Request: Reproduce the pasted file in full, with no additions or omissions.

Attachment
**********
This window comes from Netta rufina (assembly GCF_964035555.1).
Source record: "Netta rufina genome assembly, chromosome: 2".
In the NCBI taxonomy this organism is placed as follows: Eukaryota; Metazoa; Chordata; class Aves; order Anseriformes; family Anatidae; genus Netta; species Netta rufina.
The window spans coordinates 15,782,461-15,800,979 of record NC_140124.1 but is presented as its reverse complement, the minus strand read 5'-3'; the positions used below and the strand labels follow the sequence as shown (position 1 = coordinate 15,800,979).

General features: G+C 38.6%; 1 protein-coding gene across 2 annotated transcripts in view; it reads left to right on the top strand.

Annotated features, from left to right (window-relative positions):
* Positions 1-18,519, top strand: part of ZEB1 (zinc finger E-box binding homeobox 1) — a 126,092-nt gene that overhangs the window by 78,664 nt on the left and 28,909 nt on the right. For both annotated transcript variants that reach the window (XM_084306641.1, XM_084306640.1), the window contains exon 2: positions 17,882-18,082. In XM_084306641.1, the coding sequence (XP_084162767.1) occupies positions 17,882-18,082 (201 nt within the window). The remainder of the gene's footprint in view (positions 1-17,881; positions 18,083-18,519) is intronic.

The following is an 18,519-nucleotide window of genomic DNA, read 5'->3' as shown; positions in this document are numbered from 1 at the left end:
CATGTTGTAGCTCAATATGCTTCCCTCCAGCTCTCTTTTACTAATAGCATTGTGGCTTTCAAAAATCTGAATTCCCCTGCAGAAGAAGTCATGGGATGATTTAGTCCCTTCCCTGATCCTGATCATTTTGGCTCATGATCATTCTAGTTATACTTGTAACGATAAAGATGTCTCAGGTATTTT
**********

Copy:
This window comes from Netta rufina (assembly GCF_964035555.1).
Source record: "Netta rufina genome assembly, chromosome: 2".
In the NCBI taxonomy this organism is placed as follows: Eukaryota; Metazoa; Chordata; class Aves; order Anseriformes; family Anatidae; genus Netta; species Netta rufina.
The window spans coordinates 15,782,461-15,800,979 of record NC_140124.1 but is presented as its reverse complement, the minus strand read 5'-3'; the positions used below and the strand labels follow the sequence as shown (position 1 = coordinate 15,800,979).

General features: G+C 38.6%; 1 protein-coding gene across 2 annotated transcripts in view; it reads left to right on the top strand.

Annotated features, from left to right (window-relative positions):
* Positions 1-18,519, top strand: part of ZEB1 (zinc finger E-box binding homeobox 1) — a 126,092-nt gene that overhangs the window by 78,664 nt on the left and 28,909 nt on the right. For both annotated transcript variants that reach the window (XM_084306641.1, XM_084306640.1), the window contains exon 2: positions 17,882-18,082. In XM_084306641.1, the coding sequence (XP_084162767.1) occupies positions 17,882-18,082 (201 nt within the window). The remainder of the gene's footprint in view (positions 1-17,881; positions 18,083-18,519) is intronic.

The following is an 18,519-nucleotide window of genomic DNA, read 5'->3' as shown; positions in this document are numbered from 1 at the left end:
CATGTTGTAGCTCAATATGCTTCCCTCCAGCTCTCTTTTACTAATAGCATTGTGGCTTTCAAAAATCTGAATTCCCCTGCAGAAGAAGTCATGGGATGATTTAGTCCCTTCCCTGATCCTGATCATTTTGGCTCATGATCATTCTAGTTATACTTGTAACGATAAAGATGTCTCAGGTATTTT